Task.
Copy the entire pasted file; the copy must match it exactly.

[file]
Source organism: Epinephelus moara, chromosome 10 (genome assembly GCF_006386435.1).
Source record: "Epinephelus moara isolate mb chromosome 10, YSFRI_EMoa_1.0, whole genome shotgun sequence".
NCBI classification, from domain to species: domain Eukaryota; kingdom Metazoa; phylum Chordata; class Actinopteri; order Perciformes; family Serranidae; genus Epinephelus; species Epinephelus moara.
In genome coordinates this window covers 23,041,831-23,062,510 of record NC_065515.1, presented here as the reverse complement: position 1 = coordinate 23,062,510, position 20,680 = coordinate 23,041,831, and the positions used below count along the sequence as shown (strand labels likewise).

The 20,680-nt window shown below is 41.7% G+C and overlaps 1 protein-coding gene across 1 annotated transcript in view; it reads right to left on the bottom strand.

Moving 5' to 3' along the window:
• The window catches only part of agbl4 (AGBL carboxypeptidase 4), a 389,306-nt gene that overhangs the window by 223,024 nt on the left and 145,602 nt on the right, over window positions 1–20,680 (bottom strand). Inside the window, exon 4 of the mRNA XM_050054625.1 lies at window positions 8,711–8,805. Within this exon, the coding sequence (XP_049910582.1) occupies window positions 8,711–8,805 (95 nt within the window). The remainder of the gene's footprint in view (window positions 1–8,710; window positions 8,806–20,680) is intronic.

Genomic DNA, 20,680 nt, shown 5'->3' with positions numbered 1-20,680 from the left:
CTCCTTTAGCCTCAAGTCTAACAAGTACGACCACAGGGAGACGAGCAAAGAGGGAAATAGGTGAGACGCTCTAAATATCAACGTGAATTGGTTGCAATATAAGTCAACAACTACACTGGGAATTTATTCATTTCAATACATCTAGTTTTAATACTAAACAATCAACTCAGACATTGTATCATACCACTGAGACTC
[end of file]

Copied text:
Source organism: Epinephelus moara, chromosome 10 (genome assembly GCF_006386435.1).
Source record: "Epinephelus moara isolate mb chromosome 10, YSFRI_EMoa_1.0, whole genome shotgun sequence".
NCBI classification, from domain to species: domain Eukaryota; kingdom Metazoa; phylum Chordata; class Actinopteri; order Perciformes; family Serranidae; genus Epinephelus; species Epinephelus moara.
In genome coordinates this window covers 23,041,831-23,062,510 of record NC_065515.1, presented here as the reverse complement: position 1 = coordinate 23,062,510, position 20,680 = coordinate 23,041,831, and the positions used below count along the sequence as shown (strand labels likewise).

The 20,680-nt window shown below is 41.7% G+C and overlaps 1 protein-coding gene across 1 annotated transcript in view; it reads right to left on the bottom strand.

Moving 5' to 3' along the window:
• The window catches only part of agbl4 (AGBL carboxypeptidase 4), a 389,306-nt gene that overhangs the window by 223,024 nt on the left and 145,602 nt on the right, over window positions 1–20,680 (bottom strand). Inside the window, exon 4 of the mRNA XM_050054625.1 lies at window positions 8,711–8,805. Within this exon, the coding sequence (XP_049910582.1) occupies window positions 8,711–8,805 (95 nt within the window). The remainder of the gene's footprint in view (window positions 1–8,710; window positions 8,806–20,680) is intronic.

Genomic DNA, 20,680 nt, shown 5'->3' with positions numbered 1-20,680 from the left:
CTCCTTTAGCCTCAAGTCTAACAAGTACGACCACAGGGAGACGAGCAAAGAGGGAAATAGGTGAGACGCTCTAAATATCAACGTGAATTGGTTGCAATATAAGTCAACAACTACACTGGGAATTTATTCATTTCAATACATCTAGTTTTAATACTAAACAATCAACTCAGACATTGTATCATACCACTGAGACTC